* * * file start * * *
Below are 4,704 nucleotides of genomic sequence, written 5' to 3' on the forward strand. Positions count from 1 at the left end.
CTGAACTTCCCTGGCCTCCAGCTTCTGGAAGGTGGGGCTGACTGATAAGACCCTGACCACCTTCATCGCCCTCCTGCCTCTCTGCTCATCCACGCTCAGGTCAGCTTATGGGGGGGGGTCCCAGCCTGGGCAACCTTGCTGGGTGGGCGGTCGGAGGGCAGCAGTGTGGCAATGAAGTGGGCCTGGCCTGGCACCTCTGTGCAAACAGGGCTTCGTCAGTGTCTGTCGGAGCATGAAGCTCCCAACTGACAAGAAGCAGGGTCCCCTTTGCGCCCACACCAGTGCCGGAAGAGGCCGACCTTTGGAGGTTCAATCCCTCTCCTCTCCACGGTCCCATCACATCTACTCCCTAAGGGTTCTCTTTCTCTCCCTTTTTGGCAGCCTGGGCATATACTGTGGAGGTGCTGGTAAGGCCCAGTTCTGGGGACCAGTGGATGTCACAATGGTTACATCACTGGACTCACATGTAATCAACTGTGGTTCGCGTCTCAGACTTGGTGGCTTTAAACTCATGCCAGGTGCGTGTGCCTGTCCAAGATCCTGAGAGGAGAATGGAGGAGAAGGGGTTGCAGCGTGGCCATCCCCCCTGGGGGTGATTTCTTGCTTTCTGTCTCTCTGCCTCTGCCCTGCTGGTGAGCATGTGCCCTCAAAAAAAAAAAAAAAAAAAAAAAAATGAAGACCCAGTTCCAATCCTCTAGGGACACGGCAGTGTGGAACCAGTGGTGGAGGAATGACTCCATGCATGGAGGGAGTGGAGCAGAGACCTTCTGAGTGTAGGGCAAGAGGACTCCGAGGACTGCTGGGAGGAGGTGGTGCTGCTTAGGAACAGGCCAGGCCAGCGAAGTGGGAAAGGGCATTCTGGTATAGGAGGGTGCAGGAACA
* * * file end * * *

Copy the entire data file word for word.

Below are 4,704 nucleotides of genomic sequence, written 5' to 3' on the forward strand. Positions count from 1 at the left end.
CTGAACTTCCCTGGCCTCCAGCTTCTGGAAGGTGGGGCTGACTGATAAGACCCTGACCACCTTCATCGCCCTCCTGCCTCTCTGCTCATCCACGCTCAGGTCAGCTTATGGGGGGGGGTCCCAGCCTGGGCAACCTTGCTGGGTGGGCGGTCGGAGGGCAGCAGTGTGGCAATGAAGTGGGCCTGGCCTGGCACCTCTGTGCAAACAGGGCTTCGTCAGTGTCTGTCGGAGCATGAAGCTCCCAACTGACAAGAAGCAGGGTCCCCTTTGCGCCCACACCAGTGCCGGAAGAGGCCGACCTTTGGAGGTTCAATCCCTCTCCTCTCCACGGTCCCATCACATCTACTCCCTAAGGGTTCTCTTTCTCTCCCTTTTTGGCAGCCTGGGCATATACTGTGGAGGTGCTGGTAAGGCCCAGTTCTGGGGACCAGTGGATGTCACAATGGTTACATCACTGGACTCACATGTAATCAACTGTGGTTCGCGTCTCAGACTTGGTGGCTTTAAACTCATGCCAGGTGCGTGTGCCTGTCCAAGATCCTGAGAGGAGAATGGAGGAGAAGGGGTTGCAGCGTGGCCATCCCCCCTGGGGGTGATTTCTTGCTTTCTGTCTCTCTGCCTCTGCCCTGCTGGTGAGCATGTGCCCTCAAAAAAAAAAAAAAAAAAAAAAAAATGAAGACCCAGTTCCAATCCTCTAGGGACACGGCAGTGTGGAACCAGTGGTGGAGGAATGACTCCATGCATGGAGGGAGTGGAGCAGAGACCTTCTGAGTGTAGGGCAAGAGGACTCCGAGGACTGCTGGGAGGAGGTGGTGCTGCTTAGGAACAGGCCAGGCCAGCGAAGTGGGAAAGGGCATTCTGGTATAGGAGGGTGCAGGAACA